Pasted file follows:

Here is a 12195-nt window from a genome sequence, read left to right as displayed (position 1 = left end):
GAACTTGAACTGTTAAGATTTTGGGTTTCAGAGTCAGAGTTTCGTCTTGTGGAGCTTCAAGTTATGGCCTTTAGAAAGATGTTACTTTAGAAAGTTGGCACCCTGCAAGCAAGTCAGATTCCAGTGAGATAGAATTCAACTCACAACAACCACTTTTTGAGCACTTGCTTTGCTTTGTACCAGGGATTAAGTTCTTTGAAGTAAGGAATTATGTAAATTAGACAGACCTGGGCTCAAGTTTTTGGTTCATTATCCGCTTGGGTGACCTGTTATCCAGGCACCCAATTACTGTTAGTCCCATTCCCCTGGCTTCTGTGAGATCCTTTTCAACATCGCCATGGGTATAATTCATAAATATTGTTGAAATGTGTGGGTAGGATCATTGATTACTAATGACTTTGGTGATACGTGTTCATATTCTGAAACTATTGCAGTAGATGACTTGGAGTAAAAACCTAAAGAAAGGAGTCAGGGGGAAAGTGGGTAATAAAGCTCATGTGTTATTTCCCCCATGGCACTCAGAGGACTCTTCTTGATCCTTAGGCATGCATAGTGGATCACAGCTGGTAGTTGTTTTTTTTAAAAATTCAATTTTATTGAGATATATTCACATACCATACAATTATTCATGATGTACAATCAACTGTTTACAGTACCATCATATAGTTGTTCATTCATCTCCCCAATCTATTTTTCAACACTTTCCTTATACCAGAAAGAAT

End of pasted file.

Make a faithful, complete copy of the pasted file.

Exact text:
Here is a 12195-nt window from a genome sequence, read left to right as displayed (position 1 = left end):
GAACTTGAACTGTTAAGATTTTGGGTTTCAGAGTCAGAGTTTCGTCTTGTGGAGCTTCAAGTTATGGCCTTTAGAAAGATGTTACTTTAGAAAGTTGGCACCCTGCAAGCAAGTCAGATTCCAGTGAGATAGAATTCAACTCACAACAACCACTTTTTGAGCACTTGCTTTGCTTTGTACCAGGGATTAAGTTCTTTGAAGTAAGGAATTATGTAAATTAGACAGACCTGGGCTCAAGTTTTTGGTTCATTATCCGCTTGGGTGACCTGTTATCCAGGCACCCAATTACTGTTAGTCCCATTCCCCTGGCTTCTGTGAGATCCTTTTCAACATCGCCATGGGTATAATTCATAAATATTGTTGAAATGTGTGGGTAGGATCATTGATTACTAATGACTTTGGTGATACGTGTTCATATTCTGAAACTATTGCAGTAGATGACTTGGAGTAAAAACCTAAAGAAAGGAGTCAGGGGGAAAGTGGGTAATAAAGCTCATGTGTTATTTCCCCCATGGCACTCAGAGGACTCTTCTTGATCCTTAGGCATGCATAGTGGATCACAGCTGGTAGTTGTTTTTTTTAAAAATTCAATTTTATTGAGATATATTCACATACCATACAATTATTCATGATGTACAATCAACTGTTTACAGTACCATCATATAGTTGTTCATTCATCTCCCCAATCTATTTTTCAACACTTTCCTTATACCAGAAAGAAT